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Last Updated: Tuesday, 27 May, 2003, 16:31 GMT 17:31 UK
Pakistan's unruly province
By Jill McGivering
BBC Asia analyst

The debate about the possible introduction of Sharia law in Pakistan's North-West Frontier Province has raised concerns about the role and political direction of the region.

The dominance of hardline Islamic parties there and the support they've previously expressed for the Taleban has added to fears that the province is a new breeding ground for Taleban-style ideology.

Jamaat-e-Islami members demonstrate in Pakistan
Islamic hardliners have a strong presence in NWFP
North-West Frontier Province is a frontier in every sense.

As well as sitting geographically between Afghanistan and the rest of Pakistan, it has close ideological ties to the Taleban.

During the coalition attacks on Afghanistan, political hardliners there staged passionate anti-American protests - and spoke out in support of the Taleban and Osama Bin Laden.

It's more strictly Islamic and conservative than other parts of Pakistan.

The dusty streets of Peshawar are dominated by local men. When women do appear, many wear burkhas.

Islamabad struggles to impose its will in the area.

Militant stronghold

The out-lying tribal areas, administered separately, are described as a no man's land.

A frightening echo of the beginnings of Taleban rule in Kabul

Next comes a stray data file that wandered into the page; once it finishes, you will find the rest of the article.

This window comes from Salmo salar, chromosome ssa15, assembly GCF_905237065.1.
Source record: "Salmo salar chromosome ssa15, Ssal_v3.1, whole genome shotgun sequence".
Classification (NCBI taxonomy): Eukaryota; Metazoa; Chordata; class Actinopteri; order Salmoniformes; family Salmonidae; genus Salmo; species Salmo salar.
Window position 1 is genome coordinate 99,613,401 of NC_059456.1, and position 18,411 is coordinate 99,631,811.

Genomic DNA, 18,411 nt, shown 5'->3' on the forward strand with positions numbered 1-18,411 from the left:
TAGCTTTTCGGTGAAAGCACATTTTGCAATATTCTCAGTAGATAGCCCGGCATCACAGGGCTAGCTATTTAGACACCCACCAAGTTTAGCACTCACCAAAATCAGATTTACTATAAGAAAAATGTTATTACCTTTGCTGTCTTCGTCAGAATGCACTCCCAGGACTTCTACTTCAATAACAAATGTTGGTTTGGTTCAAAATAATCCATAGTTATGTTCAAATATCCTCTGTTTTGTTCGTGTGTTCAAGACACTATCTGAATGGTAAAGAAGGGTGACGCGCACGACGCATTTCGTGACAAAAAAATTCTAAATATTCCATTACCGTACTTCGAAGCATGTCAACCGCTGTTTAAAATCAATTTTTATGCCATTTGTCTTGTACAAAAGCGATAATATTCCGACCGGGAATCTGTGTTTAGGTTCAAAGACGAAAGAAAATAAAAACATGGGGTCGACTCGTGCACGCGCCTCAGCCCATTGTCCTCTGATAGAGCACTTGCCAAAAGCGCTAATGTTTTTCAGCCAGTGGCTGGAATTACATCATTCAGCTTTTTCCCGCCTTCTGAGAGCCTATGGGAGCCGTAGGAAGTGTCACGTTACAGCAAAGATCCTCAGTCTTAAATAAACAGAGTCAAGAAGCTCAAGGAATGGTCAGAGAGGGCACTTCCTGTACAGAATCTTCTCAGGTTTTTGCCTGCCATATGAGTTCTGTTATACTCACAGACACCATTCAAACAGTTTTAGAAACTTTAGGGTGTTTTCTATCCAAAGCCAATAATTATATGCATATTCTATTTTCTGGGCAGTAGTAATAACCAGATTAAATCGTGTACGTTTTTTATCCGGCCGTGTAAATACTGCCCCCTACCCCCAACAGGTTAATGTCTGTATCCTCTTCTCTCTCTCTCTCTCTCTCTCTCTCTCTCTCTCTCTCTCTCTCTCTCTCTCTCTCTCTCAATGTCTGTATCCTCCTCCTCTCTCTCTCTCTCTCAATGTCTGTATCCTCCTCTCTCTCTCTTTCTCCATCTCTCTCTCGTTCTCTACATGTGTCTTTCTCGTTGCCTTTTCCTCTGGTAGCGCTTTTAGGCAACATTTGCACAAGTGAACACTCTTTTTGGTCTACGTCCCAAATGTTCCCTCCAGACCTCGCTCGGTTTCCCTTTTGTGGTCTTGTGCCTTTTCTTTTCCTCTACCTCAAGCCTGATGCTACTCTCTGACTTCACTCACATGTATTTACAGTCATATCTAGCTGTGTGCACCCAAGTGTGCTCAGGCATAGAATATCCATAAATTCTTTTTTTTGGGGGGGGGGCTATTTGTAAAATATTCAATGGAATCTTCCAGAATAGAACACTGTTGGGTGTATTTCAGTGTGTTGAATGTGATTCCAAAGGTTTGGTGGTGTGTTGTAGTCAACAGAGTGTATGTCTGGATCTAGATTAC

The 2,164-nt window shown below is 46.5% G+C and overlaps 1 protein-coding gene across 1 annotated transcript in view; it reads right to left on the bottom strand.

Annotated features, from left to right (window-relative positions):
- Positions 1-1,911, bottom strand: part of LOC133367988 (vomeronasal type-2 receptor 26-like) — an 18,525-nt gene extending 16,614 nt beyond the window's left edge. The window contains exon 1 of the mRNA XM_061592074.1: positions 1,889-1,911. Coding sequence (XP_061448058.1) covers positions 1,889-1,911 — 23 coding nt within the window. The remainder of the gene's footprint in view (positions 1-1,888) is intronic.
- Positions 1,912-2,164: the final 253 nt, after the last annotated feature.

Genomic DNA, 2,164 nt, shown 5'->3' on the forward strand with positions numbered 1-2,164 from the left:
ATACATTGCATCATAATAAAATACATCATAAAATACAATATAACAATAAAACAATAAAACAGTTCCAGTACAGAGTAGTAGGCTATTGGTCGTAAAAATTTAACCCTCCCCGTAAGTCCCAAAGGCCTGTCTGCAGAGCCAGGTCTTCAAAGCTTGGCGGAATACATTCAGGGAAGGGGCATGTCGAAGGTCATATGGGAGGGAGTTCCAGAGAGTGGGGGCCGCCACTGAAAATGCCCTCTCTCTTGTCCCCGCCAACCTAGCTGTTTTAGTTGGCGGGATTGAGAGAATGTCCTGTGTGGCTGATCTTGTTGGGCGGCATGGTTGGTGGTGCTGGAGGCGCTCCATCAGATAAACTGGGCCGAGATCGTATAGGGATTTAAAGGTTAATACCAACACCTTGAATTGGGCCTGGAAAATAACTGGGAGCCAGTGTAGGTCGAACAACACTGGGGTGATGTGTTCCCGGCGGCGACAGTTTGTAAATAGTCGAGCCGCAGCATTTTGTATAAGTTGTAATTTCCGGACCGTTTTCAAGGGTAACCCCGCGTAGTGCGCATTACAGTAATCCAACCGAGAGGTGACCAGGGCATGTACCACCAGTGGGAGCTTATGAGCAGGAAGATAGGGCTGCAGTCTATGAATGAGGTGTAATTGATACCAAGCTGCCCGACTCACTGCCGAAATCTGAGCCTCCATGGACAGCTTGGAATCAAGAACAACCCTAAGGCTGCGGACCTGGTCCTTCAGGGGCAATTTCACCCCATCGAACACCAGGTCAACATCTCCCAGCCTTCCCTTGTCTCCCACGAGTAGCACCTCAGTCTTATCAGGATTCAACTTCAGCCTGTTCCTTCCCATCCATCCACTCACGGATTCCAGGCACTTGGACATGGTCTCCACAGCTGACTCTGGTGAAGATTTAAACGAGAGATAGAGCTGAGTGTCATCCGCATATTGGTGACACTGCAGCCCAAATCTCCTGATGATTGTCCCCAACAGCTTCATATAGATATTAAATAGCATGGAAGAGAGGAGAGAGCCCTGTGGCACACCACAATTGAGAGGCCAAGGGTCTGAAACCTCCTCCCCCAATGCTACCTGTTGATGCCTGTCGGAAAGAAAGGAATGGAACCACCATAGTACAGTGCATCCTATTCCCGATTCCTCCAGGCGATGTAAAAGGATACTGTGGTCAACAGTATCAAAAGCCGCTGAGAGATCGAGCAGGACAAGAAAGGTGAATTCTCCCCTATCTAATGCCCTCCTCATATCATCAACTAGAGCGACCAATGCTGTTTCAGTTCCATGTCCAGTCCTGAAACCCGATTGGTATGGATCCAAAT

Central law enforcers have little jurisdiction.

That's fuelled speculation that the region's now the hiding place of remnants of the Taleban, even Osama Bin Laden himself.

Against this background, the rise of Islamic hardliners has seemed all the more worrying.

Some see their emergence as a backlash, a reaction to President Musharraf's attempts to cosy up to the West.

Others see it as possibly more sinister, as public evidence of the growing influence of former Taleban figures now establishing themselves in the region and gathering supporters to them.

Vice squad fears

There have already been warning signs.

In January, musicians said they were being harassed by local security forces, staging a crackdown on music and film-making.

The police denied it. But to many, it was a frightening echo of the beginnings of Taleban rule in Kabul.

Now the prospect of a Department of Vice and Virtue is creating similar nervousness, reminiscent of Taleban vice squads and draconian powers.

President Musharraf, too, may be watching events with some discomfort.

He's keen to convince the West that Pakistan is an ally in the war on terrorism, not part of the problem.

Allegations of creeping "Talebanisation" within his own borders are the last thing he needs.

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